We like to think of breastfeeding as a delicate dance between mom and baby -- you're both learning how to do this, so be patient and don't give up! For Mamas who need extra support, here are solutions to common breastfeeding problems.
Issue: Painful breastfeeding
Painful nipples are a common issue among new mothers. Nipple sensitivity is expected during the first week of nursing, as your areola stretches with suckling. However, if the pain gets worse or persists for more than 10 days, it's time to investigate!
Solve it: Evaluate your technique by checking your baby's positioning on your nipple, as well as his position to your body. Parents.com has a helpful feature that helps you examine if baby is latching to your breast correctly (with pictures!). Remember: breastfeeding should not be painful.
Issue: Sore, chapped nipples
As you perfect your breastfeeding form, you've still gotta take care of those nipples! If your nipples are in bad shape (i.e.: cracked, sore or bleeding), reach for natural remedies that will relieve your pain and be safe for nursing baby.
Solve it: Research has shown moist environments help soothe sore nipples. Try the age-old practice of bathing nipples in fresh breast milk, which is believed to have antibacterial and healing properties.
Alternatively, reach for a toxin-free ointment like The Spoiled Mama's Fix that Sucker Nipstick. This sore nipple cream is lanolin-free, safe for baby to digest and uses 100% organic ingredients to relieve nipple pain and encourage healing.
Can overproduction of breast milk be too much of a good thing? Sure thing, Mama. An oversupply can lead to stressful feedings for baby, who may choke or sputter on the milk, or clamp down on the nipple completely (ouch!). For mom, overly full breasts can become painful and uncomfortable, and may increase her chances of plugged ducts that may lead to an infection.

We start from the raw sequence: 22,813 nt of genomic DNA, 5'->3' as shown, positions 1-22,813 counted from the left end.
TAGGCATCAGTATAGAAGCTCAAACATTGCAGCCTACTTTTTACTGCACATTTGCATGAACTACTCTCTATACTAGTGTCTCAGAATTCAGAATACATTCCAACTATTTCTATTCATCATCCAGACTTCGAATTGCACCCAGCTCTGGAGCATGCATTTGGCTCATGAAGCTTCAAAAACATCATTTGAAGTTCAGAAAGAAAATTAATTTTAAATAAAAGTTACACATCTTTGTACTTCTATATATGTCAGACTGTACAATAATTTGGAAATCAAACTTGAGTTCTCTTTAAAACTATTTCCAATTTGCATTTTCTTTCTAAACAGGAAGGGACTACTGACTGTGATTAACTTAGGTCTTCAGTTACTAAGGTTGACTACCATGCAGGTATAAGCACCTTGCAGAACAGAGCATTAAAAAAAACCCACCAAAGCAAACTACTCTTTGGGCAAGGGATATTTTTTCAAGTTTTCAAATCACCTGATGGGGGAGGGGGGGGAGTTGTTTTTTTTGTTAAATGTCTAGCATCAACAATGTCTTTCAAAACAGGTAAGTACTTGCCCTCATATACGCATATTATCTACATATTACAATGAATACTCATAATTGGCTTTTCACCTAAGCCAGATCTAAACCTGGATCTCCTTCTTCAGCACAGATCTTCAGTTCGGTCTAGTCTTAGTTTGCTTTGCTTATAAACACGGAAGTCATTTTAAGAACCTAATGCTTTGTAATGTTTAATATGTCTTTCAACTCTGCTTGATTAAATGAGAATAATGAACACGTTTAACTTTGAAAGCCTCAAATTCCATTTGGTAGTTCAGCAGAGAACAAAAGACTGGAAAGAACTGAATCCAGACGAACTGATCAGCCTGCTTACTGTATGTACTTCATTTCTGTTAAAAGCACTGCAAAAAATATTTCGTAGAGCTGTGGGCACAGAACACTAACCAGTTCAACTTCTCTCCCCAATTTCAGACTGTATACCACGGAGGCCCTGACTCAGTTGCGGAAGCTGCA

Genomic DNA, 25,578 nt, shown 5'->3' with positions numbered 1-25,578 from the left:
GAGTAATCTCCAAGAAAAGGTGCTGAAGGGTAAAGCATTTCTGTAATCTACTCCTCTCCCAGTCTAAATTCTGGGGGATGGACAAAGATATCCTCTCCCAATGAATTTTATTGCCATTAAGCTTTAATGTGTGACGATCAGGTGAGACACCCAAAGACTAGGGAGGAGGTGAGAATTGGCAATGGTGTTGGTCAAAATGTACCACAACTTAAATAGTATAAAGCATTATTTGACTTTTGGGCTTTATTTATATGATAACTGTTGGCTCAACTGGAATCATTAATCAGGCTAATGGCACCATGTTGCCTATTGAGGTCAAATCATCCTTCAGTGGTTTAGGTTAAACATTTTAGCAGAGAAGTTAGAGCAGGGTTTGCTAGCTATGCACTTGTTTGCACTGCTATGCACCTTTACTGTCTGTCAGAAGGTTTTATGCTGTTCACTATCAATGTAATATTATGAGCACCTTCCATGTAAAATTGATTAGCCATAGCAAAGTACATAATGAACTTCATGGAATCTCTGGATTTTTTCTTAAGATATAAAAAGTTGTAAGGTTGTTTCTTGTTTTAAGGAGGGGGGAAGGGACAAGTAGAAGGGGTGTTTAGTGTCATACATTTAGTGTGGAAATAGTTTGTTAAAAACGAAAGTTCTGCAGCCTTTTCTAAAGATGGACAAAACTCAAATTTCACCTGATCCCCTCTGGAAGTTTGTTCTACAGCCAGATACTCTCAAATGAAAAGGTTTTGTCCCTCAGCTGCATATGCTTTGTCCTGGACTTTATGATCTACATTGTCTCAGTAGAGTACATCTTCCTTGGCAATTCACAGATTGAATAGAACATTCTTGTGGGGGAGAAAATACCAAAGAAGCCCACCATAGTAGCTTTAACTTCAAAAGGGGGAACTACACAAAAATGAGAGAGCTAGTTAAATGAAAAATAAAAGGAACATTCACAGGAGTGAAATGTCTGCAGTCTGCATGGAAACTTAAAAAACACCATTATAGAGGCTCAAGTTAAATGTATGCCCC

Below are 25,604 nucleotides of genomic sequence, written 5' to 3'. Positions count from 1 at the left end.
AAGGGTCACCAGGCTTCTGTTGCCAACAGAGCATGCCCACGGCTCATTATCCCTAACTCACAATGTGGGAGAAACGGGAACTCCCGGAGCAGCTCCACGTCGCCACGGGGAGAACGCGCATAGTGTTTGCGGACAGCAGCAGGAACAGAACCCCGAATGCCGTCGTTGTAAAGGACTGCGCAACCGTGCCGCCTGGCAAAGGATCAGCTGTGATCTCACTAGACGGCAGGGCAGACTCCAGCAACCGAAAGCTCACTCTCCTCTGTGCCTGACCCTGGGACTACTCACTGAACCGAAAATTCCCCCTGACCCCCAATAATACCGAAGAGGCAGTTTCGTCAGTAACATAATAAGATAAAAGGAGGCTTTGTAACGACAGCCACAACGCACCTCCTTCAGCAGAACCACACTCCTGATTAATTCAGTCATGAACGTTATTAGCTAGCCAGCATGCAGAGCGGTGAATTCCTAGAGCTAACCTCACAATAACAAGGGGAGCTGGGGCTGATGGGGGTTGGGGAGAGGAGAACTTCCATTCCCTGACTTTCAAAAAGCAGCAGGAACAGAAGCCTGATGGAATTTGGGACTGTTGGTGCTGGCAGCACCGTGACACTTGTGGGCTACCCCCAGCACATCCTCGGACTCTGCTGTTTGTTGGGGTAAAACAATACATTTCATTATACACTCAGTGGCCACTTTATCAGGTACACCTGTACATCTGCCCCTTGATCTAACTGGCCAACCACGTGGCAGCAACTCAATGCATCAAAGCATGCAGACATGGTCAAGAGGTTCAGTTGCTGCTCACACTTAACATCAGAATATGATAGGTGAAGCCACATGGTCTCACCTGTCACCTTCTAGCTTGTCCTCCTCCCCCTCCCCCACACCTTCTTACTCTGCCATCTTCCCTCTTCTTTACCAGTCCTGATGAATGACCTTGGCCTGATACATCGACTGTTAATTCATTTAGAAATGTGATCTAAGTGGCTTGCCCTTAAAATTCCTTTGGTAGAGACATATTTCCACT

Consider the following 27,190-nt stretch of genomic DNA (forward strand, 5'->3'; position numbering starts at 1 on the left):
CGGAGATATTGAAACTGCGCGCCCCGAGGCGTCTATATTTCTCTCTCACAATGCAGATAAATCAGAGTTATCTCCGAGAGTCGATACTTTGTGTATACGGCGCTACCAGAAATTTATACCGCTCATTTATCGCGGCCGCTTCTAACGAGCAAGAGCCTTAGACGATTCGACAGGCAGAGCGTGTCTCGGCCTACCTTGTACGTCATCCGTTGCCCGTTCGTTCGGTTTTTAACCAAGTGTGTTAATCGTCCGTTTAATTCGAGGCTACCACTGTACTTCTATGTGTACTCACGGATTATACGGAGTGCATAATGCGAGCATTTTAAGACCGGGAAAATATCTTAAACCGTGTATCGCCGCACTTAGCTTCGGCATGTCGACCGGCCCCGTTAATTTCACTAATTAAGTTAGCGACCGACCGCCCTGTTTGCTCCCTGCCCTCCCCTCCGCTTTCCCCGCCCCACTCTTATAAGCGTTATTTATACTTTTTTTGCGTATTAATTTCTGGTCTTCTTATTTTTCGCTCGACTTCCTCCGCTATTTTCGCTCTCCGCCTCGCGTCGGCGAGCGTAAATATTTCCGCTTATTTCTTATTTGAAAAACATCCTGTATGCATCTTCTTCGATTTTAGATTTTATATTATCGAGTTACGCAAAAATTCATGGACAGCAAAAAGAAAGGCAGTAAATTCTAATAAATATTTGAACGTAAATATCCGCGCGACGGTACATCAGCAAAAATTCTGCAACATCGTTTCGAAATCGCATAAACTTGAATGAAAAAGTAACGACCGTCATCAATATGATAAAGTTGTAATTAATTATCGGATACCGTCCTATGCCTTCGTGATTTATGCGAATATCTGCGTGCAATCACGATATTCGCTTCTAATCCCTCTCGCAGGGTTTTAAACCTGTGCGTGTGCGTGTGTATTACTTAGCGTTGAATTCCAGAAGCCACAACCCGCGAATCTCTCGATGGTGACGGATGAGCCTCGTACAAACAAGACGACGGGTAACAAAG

Issue: Too much breast milk
Solve it: Interrupt your milk production cycle. Try nursing baby on one breast per feeding. If she wants to feed within the next two hours, try offering her the same breast. Then switch sides and repeat. This method should slow down the rate of milk production to match your baby's true needs. If you need to express breastmilk from overly full breasts, only pump enough to decrease the pressure.
Issue: Too little breast milk
If your low milk production is a problem, your baby may not be gaining enough weight, which can halter or impair physical and mental development.
Solve it: Breast milk is very much a game of supply and demand. In theory, the more often you feed, the more breastmilk your body will produce.
To jump-start your breastmilk production, try pumping between nursing sessions, switching breasts during feedings and drinking a breastfeeding tea made with lactation herbs. One example is The Spoiled Mama's Breast Milk Boost, a lactation tea to increase milk supply with 100% organic ingredients like fennel seed and fenugreek.
Any questions we missed? Check out great breastfeeding sources like La Leche League International and Breastmilk Counts.